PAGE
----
Another goal is self-documentation of the routes. This is very interesting. It would be nice if given an A, produce documentation that shows what kinds of requests route to that A and even maybe describe the types of all the different parameters along the way. Rails gets part of this right in which you can rake routes. You just get a huge list of all the routes that are in your application. Okay, and the amazing thing, I'm here to tell you, is that this is all possible even with the type system in Swift. I think a lot of people would assume that you couldn't do this with types, that you need dynamic languages and it's built on a very old idea known as applicative parsing. It's a deep topic, lots of cool things in it, and I'll just give a quick demo of what it looks like.

Here we have a first class type with a bunch of routes that we're interested in. Like we have a root where you just go to domain/. You have an episodes page of all the episodes with an optional sorting you can do, and you have a particular episode in which the episode, you're allowed to give either the ID of the episode or a human friendly slug of the episode. You want to be able to match both of those things. Then also an optional ref tag that you can maybe use for referrals and analytics and stuff like that.

I want to stress that, I'm specifically not showing the happy path in this slide. This is real world messy data, unhappy path. This is like the kinds of things you need to solve in routing. How do we turn a request into a value that lives in here? All right, so you create a value called a router that describes how we want to parse a request and turn it into a value from the enum. I will 100% sympathize and say that, if I was not familiar with applicative parsing and things like that, this would look like computer burp.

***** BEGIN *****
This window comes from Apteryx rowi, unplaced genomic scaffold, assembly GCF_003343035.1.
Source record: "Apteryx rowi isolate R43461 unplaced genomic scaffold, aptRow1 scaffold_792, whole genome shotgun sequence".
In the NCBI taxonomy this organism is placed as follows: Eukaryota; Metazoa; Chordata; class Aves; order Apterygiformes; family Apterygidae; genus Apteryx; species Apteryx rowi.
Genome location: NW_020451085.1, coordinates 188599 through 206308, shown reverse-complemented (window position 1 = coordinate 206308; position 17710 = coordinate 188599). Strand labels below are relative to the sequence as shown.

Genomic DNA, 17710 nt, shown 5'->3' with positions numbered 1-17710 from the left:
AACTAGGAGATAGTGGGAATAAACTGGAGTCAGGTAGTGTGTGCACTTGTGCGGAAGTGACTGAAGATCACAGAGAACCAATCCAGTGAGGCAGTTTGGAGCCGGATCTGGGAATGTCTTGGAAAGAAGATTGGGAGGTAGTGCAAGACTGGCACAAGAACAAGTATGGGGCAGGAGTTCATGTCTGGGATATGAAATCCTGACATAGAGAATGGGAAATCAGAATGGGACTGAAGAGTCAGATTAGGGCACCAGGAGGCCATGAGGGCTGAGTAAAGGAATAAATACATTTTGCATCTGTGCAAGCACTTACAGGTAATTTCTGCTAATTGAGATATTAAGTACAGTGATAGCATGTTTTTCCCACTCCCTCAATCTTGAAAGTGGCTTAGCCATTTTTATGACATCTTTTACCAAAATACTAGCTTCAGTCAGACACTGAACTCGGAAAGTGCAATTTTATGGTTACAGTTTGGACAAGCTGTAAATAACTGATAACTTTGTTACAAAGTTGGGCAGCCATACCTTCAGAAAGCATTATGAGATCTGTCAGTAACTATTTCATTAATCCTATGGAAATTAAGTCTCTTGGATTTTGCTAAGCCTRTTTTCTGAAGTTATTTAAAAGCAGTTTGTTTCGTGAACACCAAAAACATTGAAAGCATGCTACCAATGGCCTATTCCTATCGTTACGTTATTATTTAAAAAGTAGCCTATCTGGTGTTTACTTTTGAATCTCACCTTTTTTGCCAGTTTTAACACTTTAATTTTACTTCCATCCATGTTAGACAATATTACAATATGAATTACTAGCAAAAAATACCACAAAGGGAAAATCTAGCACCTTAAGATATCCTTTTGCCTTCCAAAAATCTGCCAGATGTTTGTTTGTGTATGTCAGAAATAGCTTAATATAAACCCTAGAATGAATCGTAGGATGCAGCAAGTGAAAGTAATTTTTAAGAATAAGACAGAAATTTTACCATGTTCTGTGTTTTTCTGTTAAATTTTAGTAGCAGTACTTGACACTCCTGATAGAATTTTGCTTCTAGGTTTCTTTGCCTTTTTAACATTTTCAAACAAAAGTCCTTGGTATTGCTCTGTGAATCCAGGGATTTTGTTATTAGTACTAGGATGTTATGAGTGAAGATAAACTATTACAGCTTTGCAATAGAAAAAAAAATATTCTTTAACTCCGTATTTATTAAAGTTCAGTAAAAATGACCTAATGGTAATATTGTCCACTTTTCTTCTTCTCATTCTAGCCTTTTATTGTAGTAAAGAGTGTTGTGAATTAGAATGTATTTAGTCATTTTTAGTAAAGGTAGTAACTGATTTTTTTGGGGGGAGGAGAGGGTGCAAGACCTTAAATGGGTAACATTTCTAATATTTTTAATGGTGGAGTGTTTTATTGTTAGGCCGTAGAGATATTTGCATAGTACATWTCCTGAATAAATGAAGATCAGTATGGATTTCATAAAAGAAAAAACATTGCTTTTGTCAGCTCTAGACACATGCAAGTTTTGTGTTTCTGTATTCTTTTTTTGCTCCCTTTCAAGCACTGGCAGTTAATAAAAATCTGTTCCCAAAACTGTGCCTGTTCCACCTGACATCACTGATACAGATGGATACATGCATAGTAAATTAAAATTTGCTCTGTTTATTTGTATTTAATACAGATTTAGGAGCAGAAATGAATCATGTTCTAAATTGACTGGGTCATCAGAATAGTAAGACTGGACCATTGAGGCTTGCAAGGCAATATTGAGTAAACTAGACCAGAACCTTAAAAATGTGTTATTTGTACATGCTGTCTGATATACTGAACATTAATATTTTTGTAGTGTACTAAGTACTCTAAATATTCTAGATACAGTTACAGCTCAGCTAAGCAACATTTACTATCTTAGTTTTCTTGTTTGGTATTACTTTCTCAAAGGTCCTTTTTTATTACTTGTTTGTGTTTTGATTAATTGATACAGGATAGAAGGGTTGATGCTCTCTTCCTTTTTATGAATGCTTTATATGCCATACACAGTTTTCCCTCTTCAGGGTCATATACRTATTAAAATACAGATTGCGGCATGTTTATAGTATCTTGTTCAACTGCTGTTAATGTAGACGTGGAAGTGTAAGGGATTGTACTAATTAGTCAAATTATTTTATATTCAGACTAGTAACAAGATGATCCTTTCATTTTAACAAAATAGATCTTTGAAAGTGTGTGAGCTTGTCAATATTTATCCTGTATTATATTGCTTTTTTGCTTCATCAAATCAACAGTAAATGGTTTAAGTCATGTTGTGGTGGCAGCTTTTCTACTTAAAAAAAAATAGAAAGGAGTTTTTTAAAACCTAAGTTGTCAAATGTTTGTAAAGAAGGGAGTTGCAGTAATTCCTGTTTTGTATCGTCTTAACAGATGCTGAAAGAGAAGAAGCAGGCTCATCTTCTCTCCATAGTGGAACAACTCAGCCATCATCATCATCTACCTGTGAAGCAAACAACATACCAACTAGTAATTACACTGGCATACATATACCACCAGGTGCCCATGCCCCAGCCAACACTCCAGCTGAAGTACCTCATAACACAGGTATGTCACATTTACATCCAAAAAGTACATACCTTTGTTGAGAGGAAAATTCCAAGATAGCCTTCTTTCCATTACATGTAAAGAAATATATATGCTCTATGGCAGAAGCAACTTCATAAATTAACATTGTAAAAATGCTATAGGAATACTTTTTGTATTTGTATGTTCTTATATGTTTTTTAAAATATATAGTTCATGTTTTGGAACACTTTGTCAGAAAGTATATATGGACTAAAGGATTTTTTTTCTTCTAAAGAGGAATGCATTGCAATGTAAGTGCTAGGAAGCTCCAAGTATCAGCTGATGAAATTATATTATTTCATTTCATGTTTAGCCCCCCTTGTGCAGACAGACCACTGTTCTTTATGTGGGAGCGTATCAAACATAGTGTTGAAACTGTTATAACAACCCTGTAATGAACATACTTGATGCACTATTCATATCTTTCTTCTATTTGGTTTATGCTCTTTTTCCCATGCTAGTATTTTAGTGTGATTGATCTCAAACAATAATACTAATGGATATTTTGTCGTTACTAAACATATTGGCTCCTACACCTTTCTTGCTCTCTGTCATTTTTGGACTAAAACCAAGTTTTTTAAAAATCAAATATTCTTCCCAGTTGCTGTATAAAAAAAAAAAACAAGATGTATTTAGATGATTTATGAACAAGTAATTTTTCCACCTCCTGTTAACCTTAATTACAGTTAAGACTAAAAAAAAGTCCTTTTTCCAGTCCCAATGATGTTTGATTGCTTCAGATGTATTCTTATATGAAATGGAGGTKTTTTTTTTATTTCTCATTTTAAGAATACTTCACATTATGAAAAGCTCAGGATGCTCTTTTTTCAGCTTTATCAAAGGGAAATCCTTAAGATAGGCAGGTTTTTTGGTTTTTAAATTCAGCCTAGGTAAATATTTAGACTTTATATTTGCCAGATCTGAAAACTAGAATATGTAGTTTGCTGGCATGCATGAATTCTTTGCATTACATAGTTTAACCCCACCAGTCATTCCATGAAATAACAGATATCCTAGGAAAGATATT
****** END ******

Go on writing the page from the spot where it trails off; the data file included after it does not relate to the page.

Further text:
It can be reasonable, you can understand it and if you squint really hard and give me the benefit of the doubt, you can maybe see some patterns in there, like the fact that ... Getting episodes means it's doing a GET, and then we do /episodes and then we pluck out a query param named order and it's optional and it's of type order. Whereas the episode you do /episodes/a path param that is an int or a string with a query param called ref, which is an optional string.

You can learn to manipulate these symbols and use it in anyway I would, and just like you manipulate pluses and multiplications and ands and ors, it's just algebra and don't let anyone tell you you can't do that. Then you use it. You say router.match the incoming request and you just switch on an enum, and you handle all the different cases in your website.

Why would you do this? Why would you deal with something like this? This is currently type checking Swift is happy. I'm going to make a change to it. I am going to take this optional string and I'm going to make it required. I now made it required. Swift is telling me, I expected an either <String, Int> or an optional string, but I got a required string. I don't understand that. So I made a change to the route and Swift stopped me from doing it. I'm not allowed to compile, that's good.

Now I added an additional query parameter, and I didn't make it, yeah, I added an additional query parameter, and now it's saying, I expected either <String, Int> string optional.. but I get some extra stuff here that I don't understand. Then I changed the int or string to be only string and now it's saying, well, I expect either string or int, but I only got string. All the changes I'm making in my router that are not compatible with my routes are compile errors.